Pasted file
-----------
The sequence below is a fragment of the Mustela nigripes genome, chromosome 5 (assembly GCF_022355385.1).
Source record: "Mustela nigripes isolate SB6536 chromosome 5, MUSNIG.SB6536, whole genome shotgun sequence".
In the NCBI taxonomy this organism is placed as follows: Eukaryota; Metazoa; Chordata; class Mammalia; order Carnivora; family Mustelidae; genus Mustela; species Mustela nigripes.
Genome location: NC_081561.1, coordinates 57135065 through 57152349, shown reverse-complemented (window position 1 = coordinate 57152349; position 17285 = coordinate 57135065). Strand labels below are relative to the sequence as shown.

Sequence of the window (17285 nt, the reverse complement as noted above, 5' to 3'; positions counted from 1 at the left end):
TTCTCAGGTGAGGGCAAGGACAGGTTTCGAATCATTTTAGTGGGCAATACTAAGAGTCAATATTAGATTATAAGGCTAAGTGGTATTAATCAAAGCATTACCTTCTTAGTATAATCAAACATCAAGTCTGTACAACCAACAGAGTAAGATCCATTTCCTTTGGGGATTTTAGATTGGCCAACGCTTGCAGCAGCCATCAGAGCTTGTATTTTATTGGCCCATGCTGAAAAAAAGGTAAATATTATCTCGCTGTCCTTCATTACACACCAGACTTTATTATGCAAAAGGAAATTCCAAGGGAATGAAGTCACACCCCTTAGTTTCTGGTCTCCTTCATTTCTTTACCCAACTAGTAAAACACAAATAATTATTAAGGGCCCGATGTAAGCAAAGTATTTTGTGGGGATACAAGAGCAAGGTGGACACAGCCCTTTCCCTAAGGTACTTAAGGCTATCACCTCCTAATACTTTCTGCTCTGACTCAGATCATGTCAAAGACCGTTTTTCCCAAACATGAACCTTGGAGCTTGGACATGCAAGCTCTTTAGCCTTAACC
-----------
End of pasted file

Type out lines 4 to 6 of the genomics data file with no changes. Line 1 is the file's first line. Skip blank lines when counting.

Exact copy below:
Genome location: NC_081561.1, coordinates 57135065 through 57152349, shown reverse-complemented (window position 1 = coordinate 57152349; position 17285 = coordinate 57135065). Strand labels below are relative to the sequence as shown.

Sequence of the window (17285 nt, the reverse complement as noted above, 5' to 3'; positions counted from 1 at the left end):
TTCTCAGGTGAGGGCAAGGACAGGTTTCGAATCATTTTAGTGGGCAATACTAAGAGTCAATATTAGATTATAAGGCTAAGTGGTATTAATCAAAGCATTACCTTCTTAGTATAATCAAACATCAAGTCTGTACAACCAACAGAGTAAGATCCATTTCCTTTGGGGATTTTAGATTGGCCAACGCTTGCAGCAGCCATCAGAGCTTGTATTTTATTGGCCCATGCTGAAAAAAAGGTAAATATTATCTCGCTGTCCTTCATTACACACCAGACTTTATTATGCAAAAGGAAATTCCAAGGGAATGAAGTCACACCCCTTAGTTTCTGGTCTCCTTCATTTCTTTACCCAACTAGTAAAACACAAATAATTATTAAGGGCCCGATGTAAGCAAAGTATTTTGTGGGGATACAAGAGCAAGGTGGACACAGCCCTTTCCCTAAGGTACTTAAGGCTATCACCTCCTAATACTTTCTGCTCTGACTCAGATCATGTCAAAGACCGTTTTTCCCAAACATGAACCTTGGAGCTTGGACATGCAAGCTCTTTAGCCTTAACC